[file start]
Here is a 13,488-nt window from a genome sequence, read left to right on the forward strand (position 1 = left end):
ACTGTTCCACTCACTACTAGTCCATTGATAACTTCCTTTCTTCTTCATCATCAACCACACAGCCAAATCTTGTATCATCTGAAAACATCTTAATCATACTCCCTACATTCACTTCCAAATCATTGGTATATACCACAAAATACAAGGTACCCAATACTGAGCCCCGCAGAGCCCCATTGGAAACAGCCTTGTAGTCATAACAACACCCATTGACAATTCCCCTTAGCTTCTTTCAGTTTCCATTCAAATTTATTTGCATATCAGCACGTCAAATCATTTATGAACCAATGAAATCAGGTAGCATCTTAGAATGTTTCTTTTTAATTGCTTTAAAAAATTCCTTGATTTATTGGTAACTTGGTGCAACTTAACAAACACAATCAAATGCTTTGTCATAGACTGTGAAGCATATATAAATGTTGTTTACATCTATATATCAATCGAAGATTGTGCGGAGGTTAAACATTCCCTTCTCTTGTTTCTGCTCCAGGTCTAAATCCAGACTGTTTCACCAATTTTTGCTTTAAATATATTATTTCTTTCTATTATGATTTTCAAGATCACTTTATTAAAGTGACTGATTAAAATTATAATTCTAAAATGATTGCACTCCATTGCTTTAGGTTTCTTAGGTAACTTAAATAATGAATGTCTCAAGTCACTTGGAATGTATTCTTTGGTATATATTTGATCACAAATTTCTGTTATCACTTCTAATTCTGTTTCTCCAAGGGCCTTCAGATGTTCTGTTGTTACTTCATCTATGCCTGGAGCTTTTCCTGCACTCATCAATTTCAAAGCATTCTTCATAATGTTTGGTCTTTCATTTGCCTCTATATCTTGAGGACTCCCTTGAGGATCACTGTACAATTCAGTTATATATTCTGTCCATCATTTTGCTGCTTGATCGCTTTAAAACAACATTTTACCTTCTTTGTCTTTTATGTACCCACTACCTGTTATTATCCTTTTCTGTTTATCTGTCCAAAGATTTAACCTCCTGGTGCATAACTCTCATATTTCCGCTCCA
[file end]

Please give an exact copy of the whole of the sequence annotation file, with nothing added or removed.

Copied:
Here is a 13,488-nt window from a genome sequence, read left to right on the forward strand (position 1 = left end):
ACTGTTCCACTCACTACTAGTCCATTGATAACTTCCTTTCTTCTTCATCATCAACCACACAGCCAAATCTTGTATCATCTGAAAACATCTTAATCATACTCCCTACATTCACTTCCAAATCATTGGTATATACCACAAAATACAAGGTACCCAATACTGAGCCCCGCAGAGCCCCATTGGAAACAGCCTTGTAGTCATAACAACACCCATTGACAATTCCCCTTAGCTTCTTTCAGTTTCCATTCAAATTTATTTGCATATCAGCACGTCAAATCATTTATGAACCAATGAAATCAGGTAGCATCTTAGAATGTTTCTTTTTAATTGCTTTAAAAAATTCCTTGATTTATTGGTAACTTGGTGCAACTTAACAAACACAATCAAATGCTTTGTCATAGACTGTGAAGCATATATAAATGTTGTTTACATCTATATATCAATCGAAGATTGTGCGGAGGTTAAACATTCCCTTCTCTTGTTTCTGCTCCAGGTCTAAATCCAGACTGTTTCACCAATTTTTGCTTTAAATATATTATTTCTTTCTATTATGATTTTCAAGATCACTTTATTAAAGTGACTGATTAAAATTATAATTCTAAAATGATTGCACTCCATTGCTTTAGGTTTCTTAGGTAACTTAAATAATGAATGTCTCAAGTCACTTGGAATGTATTCTTTGGTATATATTTGATCACAAATTTCTGTTATCACTTCTAATTCTGTTTCTCCAAGGGCCTTCAGATGTTCTGTTGTTACTTCATCTATGCCTGGAGCTTTTCCTGCACTCATCAATTTCAAAGCATTCTTCATAATGTTTGGTCTTTCATTTGCCTCTATATCTTGAGGACTCCCTTGAGGATCACTGTACAATTCAGTTATATATTCTGTCCATCATTTTGCTGCTTGATCGCTTTAAAACAACATTTTACCTTCTTTGTCTTTTATGTACCCACTACCTGTTATTATCCTTTTCTGTTTATCTGTCCAAAGATTTAACCTCCTGGTGCATAACTCTCATATTTCCGCTCCA